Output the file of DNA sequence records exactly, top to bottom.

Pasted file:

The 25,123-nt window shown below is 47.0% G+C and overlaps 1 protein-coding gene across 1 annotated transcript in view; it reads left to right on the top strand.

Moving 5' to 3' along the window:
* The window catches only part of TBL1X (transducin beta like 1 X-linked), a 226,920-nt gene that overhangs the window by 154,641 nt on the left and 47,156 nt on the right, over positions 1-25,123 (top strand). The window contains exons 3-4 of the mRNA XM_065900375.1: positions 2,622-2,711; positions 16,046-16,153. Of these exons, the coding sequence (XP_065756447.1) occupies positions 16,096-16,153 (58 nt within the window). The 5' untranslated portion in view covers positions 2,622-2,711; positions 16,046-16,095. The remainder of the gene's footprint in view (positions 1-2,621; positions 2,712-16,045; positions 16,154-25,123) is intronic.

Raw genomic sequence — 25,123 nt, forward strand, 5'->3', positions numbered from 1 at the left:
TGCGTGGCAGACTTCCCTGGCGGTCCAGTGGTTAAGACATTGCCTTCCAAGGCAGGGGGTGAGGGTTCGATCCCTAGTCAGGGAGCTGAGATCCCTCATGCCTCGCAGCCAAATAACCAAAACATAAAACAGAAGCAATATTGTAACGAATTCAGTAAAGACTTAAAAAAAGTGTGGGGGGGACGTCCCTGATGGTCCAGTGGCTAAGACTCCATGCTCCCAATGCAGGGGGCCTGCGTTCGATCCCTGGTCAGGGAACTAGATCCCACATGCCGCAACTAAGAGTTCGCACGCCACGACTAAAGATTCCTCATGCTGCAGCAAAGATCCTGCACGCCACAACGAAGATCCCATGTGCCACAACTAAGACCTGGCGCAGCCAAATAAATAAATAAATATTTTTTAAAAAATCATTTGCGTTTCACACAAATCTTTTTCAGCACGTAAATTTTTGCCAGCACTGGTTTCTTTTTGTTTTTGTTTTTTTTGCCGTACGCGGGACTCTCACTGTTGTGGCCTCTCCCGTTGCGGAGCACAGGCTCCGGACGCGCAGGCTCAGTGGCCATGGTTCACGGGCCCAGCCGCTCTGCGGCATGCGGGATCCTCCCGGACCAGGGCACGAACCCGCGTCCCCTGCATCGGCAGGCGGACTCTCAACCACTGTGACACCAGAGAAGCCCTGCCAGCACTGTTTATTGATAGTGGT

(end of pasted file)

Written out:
The 25,123-nt window shown below is 47.0% G+C and overlaps 1 protein-coding gene across 1 annotated transcript in view; it reads left to right on the top strand.

Moving 5' to 3' along the window:
* The window catches only part of TBL1X (transducin beta like 1 X-linked), a 226,920-nt gene that overhangs the window by 154,641 nt on the left and 47,156 nt on the right, over positions 1-25,123 (top strand). The window contains exons 3-4 of the mRNA XM_065900375.1: positions 2,622-2,711; positions 16,046-16,153. Of these exons, the coding sequence (XP_065756447.1) occupies positions 16,096-16,153 (58 nt within the window). The 5' untranslated portion in view covers positions 2,622-2,711; positions 16,046-16,095. The remainder of the gene's footprint in view (positions 1-2,621; positions 2,712-16,045; positions 16,154-25,123) is intronic.

Raw genomic sequence — 25,123 nt, forward strand, 5'->3', positions numbered from 1 at the left:
TGCGTGGCAGACTTCCCTGGCGGTCCAGTGGTTAAGACATTGCCTTCCAAGGCAGGGGGTGAGGGTTCGATCCCTAGTCAGGGAGCTGAGATCCCTCATGCCTCGCAGCCAAATAACCAAAACATAAAACAGAAGCAATATTGTAACGAATTCAGTAAAGACTTAAAAAAAGTGTGGGGGGGACGTCCCTGATGGTCCAGTGGCTAAGACTCCATGCTCCCAATGCAGGGGGCCTGCGTTCGATCCCTGGTCAGGGAACTAGATCCCACATGCCGCAACTAAGAGTTCGCACGCCACGACTAAAGATTCCTCATGCTGCAGCAAAGATCCTGCACGCCACAACGAAGATCCCATGTGCCACAACTAAGACCTGGCGCAGCCAAATAAATAAATAAATATTTTTTAAAAAATCATTTGCGTTTCACACAAATCTTTTTCAGCACGTAAATTTTTGCCAGCACTGGTTTCTTTTTGTTTTTGTTTTTTTTGCCGTACGCGGGACTCTCACTGTTGTGGCCTCTCCCGTTGCGGAGCACAGGCTCCGGACGCGCAGGCTCAGTGGCCATGGTTCACGGGCCCAGCCGCTCTGCGGCATGCGGGATCCTCCCGGACCAGGGCACGAACCCGCGTCCCCTGCATCGGCAGGCGGACTCTCAACCACTGTGACACCAGAGAAGCCCTGCCAGCACTGTTTATTGATAGTGGT